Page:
What’s hot about high bays?
Whilst there are plenty of theoretical ideas about high bay warehouses, there is a shortage of genuine, relevant knowledge. TM Insight is Australia’s leading high bay warehouse consultancy. Here, our team shares some insights gleaned from practical experience developing high bay warehouse projects for local clients.
High bay warehouse myth busting
Myth 1: High bay warehouses are all about minimising land use
Firstly, let’s break the biggest myth of high bay warehousing – that it specifically relates to land usage. Whilst one benefit of a high bay warehouse is that there will be a reduction in land area, this is not necessarily the key driver from our experience. Factors such as operational costs, property costs, people, and risk to operations are all part of the decision.
Myth 2: High bay warehouses suit every business
It should also be noted that high bays don’t suit every business. Product profile and type need to form part of a robust and detailed business case analysis.
What are some characteristics of a high bay warehouse?
A traditional warehouse in Australia is a single storey with a roof height typically limited by fire regulations to a maximum of 13.7 metres. In contrast, a high bay warehouse lifts the roof to heights of 20m, 30m and even 40 + m, allowing far more storage units (pallets or similar) on a single square metre of floor area.
Whilst conventional-height warehouses rely on forklift-type equipment to move storage units, high-bay warehouses use cranes running on monorails. These cranes deliver significant productivity improvements compared to the traditional forklift equipment. Using infeed/outfeed conveyors, cranes can typically move 30 units an hour. Moreover, cranes can carry multiple pallets at a time and place these up to three-deep in racks using telescopic forks or to further depth using satellite carts.
Most high bay warehouses are used to store pallets but can store other materials. Mini high bay warehouses store smaller storage units such as totes, cartons or other units.
Why are high bay warehouses so popular?
Two of the greatest advantages of high bay warehouses are reducing labour and increasing storage density.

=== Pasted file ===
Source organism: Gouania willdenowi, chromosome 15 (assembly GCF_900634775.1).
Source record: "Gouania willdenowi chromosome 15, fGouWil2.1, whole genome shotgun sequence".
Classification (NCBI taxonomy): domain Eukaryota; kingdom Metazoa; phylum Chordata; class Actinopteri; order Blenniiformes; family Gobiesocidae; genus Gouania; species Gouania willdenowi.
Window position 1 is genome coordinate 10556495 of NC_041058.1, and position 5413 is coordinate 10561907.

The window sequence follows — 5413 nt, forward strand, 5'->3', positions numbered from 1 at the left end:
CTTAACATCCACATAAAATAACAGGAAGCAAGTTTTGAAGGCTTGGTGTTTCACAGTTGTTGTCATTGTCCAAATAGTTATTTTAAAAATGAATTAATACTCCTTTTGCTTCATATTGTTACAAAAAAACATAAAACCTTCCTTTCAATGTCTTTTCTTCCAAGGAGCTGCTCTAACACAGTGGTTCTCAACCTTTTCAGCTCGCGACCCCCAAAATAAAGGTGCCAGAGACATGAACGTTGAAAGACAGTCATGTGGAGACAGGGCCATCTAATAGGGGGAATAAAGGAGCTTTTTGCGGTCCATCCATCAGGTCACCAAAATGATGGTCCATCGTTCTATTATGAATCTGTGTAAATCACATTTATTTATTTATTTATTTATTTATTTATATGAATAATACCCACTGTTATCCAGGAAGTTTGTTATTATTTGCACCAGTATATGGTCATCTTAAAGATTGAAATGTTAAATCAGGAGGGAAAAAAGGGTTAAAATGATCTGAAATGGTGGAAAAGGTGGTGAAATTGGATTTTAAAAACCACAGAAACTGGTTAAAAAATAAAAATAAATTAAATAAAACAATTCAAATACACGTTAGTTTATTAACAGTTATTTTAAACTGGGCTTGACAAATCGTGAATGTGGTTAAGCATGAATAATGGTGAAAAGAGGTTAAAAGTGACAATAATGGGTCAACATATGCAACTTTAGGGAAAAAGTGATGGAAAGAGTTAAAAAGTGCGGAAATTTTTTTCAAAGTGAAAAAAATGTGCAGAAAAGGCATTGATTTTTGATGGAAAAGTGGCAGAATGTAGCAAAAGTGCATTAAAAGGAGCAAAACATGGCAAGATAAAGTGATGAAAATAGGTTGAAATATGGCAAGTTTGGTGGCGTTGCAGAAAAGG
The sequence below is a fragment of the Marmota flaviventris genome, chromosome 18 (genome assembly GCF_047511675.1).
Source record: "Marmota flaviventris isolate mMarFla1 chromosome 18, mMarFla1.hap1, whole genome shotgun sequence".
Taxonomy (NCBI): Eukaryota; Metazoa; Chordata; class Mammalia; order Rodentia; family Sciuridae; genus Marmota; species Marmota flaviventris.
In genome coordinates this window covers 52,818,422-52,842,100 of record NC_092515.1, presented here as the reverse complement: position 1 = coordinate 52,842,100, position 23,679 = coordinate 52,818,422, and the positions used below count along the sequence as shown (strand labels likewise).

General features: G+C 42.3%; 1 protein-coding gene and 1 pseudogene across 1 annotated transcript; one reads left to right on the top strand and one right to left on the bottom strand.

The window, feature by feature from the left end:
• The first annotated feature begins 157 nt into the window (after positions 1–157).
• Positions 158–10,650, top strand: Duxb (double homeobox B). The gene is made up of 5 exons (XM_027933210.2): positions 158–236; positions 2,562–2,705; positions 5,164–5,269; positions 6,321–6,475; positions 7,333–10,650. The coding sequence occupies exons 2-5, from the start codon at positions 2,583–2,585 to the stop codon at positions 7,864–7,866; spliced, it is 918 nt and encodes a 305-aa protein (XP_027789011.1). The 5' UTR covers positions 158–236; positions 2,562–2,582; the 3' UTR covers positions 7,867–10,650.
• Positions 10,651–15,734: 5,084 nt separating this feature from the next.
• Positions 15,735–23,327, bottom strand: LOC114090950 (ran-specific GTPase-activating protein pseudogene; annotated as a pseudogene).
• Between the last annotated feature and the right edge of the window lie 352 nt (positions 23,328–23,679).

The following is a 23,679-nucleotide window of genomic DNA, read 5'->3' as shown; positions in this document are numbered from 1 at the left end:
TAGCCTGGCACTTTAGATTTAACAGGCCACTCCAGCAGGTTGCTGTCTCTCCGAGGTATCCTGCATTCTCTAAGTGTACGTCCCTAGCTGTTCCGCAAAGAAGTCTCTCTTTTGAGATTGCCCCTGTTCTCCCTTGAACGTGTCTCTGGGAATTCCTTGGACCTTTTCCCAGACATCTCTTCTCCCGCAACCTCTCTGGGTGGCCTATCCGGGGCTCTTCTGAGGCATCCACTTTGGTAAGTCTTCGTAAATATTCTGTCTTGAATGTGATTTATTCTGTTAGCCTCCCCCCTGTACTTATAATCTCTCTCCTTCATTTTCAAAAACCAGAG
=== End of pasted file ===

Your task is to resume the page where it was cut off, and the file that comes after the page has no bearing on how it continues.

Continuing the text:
The main area where labour may be reduced are storage and retrieval of product from racks. This benefit is compounded when combined with warehouse automation solutions, for example transferring the product to/ from trucks, transferring the product to pick zones (either free standing or attached to the high bay warehouse), sorting, grouping, load preparation, case buffering and automated case palletisation.
In addition to driving significant cost savings, a further advantage of labour-reduction and automation is that throughput rates are likely to increase, resulting in better response times and improved customer outcomes.
In circumstances where land is scarce, such as a landlocked facility, high bay warehouses allow you to store more products in a limited space. Improving storage density is also important for temperature-controlled facilities, as thermal mass can be improved by moving to a high bay warehouse, which in turn reduces the energy cost of cooling.
What are the pros and cons?
A high bay warehouse is likely to be more cost effective than a conventional warehouse when larger amounts of labour are replaced and where:
- Large scale (> 20,000 pallets)
- High inventory turnover (> 8)
- Storage units are uniform (height, weight etc.)
- Response speed needs to be fast
The cons with high bay warehouses include:
- High & weight of structure/product per square metre compared to conventional warehousing
- Experienced traders to construct these can be in high demand
- Planning constraints due to the height of the structure
As labour costs increase, the cost of high bay warehouses is trending ever downwards and 2019 is an inflection point where many large-scale warehouse facilities are now better off moving to high bay warehouses.
High bay warehouse technology is rapidly evolving to improve the speed and cost of new installations. Current innovations that are being developed include magnetic drives to replace mechanical drives, and two separate cranes operating within the same aisle.
High bay warehouses are now a fixture of the Australian warehousing scene and will rapidly expand in the grocery, FMCG, large scale industrial, food & beverage, and temperature-controlled sectors.
Check out our article “Is a high bay warehouse right for us? Top five considerations” or contact us.